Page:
View Full Version : Kerry Packer, Australian billionaire and high stakes gambler, dies

12-27-2005, 12:33 AM
The guy's gambling trips were legendary..


Australia's richest man, media mogul Kerry Packer, dead at 68
22:19:24 EST Dec 26, 2005
SYDNEY (AP) - Australia's richest man, media mogul Kerry Packer, who was known throughout the world for his love of sports and gambling, has died, his family said Tuesday. He was 68.

Packer - listed by Forbes magazine this year as the 94th richest man in the world with a fortune of $5 billion US - died at his Sydney home Monday evening, according to a family statement released through his Nine Network television channel.

"He died peacefully at home with his family at his bedside," the statement said.

Packer amassed his fortune through his family's Publishing & Broadcasting Ltd., which he inherited from his father. Packer handed the day-to-day running of his media empire - which includes Australia's most popular television network and a stable of profitable magazines - to his son James some years ago.

While Packer's business empire made his name in Australia, it was his love of sports and gambling that earned him worldwide fame.

In 1977, he reinvented limited-overs cricket to make it more appealing to a mass television audience.

Players in the Packer-backed World Series Cricket swapped their traditional white clothing for multicolored uniforms disparagingly referred to by some as pajamas.

The format was attacked as gaudy by traditionalists, but helped revitalize the game. The series also controversially featured South African players who had for some years been subject to sporting sanctions because of their country's apartheid regime.

On Tuesday morning, the Australian and South African cricket teams held a minute's silence in memory of Packer in the southern city of Melbourne before play started on day two of the second Test.

And Packer will be missed by casino bosses around the world.

He haunted baccarat tables from London to Las Vegas and his love of gambling inspired him to buy Melbourne's Crown Casino complex, Australia's largest.

Reports of huge losses in the tens of millions surfaced from time to time but Packer either refused to comment on them or brushed them off.

Son of publishing mogul Sir Frank Packer, Kerry began his career aged 19 in the printing room of his father's Daily Telegraph newspaper in Sydney.

Packer was trained in all aspects of his father's business except as a reporter - he suffered from the learning disability dyslexia and was not considered journalist material.

When his father died in 1974, Packer inherited two television stations, five radio stations, nine provincial newspapers and the biggest magazine publishing company in the country. The Daily Telegraph had been sold two years earlier to rival Australian media mogul Rupert Murdoch.

By the late 1980s, Packer had acquired another magazine business, bought and sold the nation's largest engineering company and expanded programming at Nine Network.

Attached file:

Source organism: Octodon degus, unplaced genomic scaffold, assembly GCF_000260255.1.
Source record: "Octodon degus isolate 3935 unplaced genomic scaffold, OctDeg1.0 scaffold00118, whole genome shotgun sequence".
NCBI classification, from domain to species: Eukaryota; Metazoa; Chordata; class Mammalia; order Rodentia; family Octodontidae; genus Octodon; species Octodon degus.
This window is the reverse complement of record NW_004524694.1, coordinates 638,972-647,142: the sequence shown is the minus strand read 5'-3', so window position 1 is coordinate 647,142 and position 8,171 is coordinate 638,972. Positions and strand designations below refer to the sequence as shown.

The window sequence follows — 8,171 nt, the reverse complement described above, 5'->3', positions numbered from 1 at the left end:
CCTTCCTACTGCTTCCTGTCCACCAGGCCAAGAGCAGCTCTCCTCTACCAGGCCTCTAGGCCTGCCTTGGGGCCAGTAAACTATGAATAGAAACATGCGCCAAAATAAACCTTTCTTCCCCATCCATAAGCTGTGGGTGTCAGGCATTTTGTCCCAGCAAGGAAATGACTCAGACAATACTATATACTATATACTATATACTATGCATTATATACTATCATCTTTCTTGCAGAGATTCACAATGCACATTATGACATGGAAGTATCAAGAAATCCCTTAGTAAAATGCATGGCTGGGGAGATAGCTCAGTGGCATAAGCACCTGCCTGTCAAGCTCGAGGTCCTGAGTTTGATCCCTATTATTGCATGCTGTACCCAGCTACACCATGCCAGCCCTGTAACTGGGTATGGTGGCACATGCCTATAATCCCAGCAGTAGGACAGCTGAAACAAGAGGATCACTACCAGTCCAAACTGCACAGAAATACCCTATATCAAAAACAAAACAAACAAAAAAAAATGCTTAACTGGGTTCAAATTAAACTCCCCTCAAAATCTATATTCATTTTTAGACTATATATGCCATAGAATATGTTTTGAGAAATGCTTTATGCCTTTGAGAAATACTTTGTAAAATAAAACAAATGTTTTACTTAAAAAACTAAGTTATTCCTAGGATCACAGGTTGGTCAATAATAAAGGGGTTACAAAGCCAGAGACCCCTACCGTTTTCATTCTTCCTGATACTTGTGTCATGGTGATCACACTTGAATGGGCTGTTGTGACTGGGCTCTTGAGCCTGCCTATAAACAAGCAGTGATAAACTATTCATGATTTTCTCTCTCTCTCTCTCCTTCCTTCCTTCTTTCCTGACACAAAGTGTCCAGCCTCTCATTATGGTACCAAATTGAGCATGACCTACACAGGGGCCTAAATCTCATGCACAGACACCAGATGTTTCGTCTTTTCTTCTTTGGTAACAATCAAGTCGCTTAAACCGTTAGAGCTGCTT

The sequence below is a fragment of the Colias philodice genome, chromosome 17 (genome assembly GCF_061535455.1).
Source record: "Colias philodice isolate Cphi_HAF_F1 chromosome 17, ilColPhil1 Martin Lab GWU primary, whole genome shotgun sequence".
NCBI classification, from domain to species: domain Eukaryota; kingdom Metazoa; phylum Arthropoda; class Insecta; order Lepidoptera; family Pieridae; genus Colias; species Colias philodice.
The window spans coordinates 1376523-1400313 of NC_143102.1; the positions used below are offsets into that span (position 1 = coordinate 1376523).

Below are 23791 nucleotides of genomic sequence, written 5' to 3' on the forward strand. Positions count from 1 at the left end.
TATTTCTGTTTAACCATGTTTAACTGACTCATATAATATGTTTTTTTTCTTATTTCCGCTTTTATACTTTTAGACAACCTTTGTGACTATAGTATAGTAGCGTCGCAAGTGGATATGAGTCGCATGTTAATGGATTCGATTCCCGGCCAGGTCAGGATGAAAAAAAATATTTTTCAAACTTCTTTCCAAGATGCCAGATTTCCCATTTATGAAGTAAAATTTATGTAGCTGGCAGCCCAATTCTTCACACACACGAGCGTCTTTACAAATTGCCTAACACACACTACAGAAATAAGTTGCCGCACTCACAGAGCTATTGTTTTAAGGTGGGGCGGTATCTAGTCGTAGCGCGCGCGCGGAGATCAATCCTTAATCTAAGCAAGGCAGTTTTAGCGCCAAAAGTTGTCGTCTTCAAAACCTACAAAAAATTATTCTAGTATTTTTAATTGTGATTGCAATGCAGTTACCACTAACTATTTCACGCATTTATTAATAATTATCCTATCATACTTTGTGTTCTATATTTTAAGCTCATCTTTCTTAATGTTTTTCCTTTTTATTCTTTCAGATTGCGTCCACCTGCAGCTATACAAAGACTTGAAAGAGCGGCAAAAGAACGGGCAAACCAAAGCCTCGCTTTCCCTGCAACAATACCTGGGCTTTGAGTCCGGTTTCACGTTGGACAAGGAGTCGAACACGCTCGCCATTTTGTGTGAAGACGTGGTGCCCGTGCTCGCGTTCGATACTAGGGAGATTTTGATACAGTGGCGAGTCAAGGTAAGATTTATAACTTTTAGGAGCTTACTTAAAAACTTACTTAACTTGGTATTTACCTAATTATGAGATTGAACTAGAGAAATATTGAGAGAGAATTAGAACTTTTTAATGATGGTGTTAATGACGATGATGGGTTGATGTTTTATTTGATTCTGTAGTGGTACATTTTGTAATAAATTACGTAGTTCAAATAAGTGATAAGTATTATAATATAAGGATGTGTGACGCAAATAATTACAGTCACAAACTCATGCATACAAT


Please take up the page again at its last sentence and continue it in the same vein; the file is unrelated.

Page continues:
Packer also invested in real estate, becoming one of Australia's largest landowners and cattle barons by the late 1980s. His Australian properties were said to cover an area bigger than Belgium.

Murdoch, who heads the News Corp. media empire, praised his rival as "a lifelong friend and a tough competitor. He was the most successful businessman of our generation.

"As a broadcaster, he had an uncanny knack of knowing what people across the country were thinking and this finely tuned antennae made him the best broadcaster this country has seen," Murdoch said in a statement.

Prime Minister John Howard also applauded him.

"He was a great Australian, he was a larger-than-life character, and in so many ways he left his mark on the Australian community over a very long career in business," Howard told reporters in Sydney.

Packer was undoubtedly a powerful businessman, courted by prime ministers and credited with using his media empire to make or break governments. He was not partisan. According to former prime minister Bob Hawke, Packer "preferred winners to losers."

In 1987, Packer made the deal of a lifetime when he sold his two television stations to up-coming entrepreneur Alan Bond for one billion Australian dollars. Packer's financial advisers then valued the stations at just $400 million.

Packer bought the TV stations back three years later for $200 million.

A giant of a man who was said to live on hamburgers and milkshakes, Packer was nonetheless a keen sports fan and in the 1980s began devoting his time and money to polo.

The family statement did not state the cause of Packer's death, but he had long been plagued by ill health.

In 2000, he received a new kidney donated by his longtime helicopter pilot and friend Nick Ross.

The operation left Packer without either of his own kidneys - the first was removed in the 1980s after doctors found it to be cancerous.

In 1990, he suffered a heart attack while playing polo and his heart stopped for about seven minutes before paramedics revived him with a defibrillator.

Days later, he donated $3 million to equip all ambulances in New South Wales state with defibrillators - machines later irreverently branded Packer Whackers.

He had a heart bypass in 1990, but suffered a second heart attack in 1995.

Kerry Packer is survived by his wife of 42 years, Roslyn, his son James and daughter Gretel.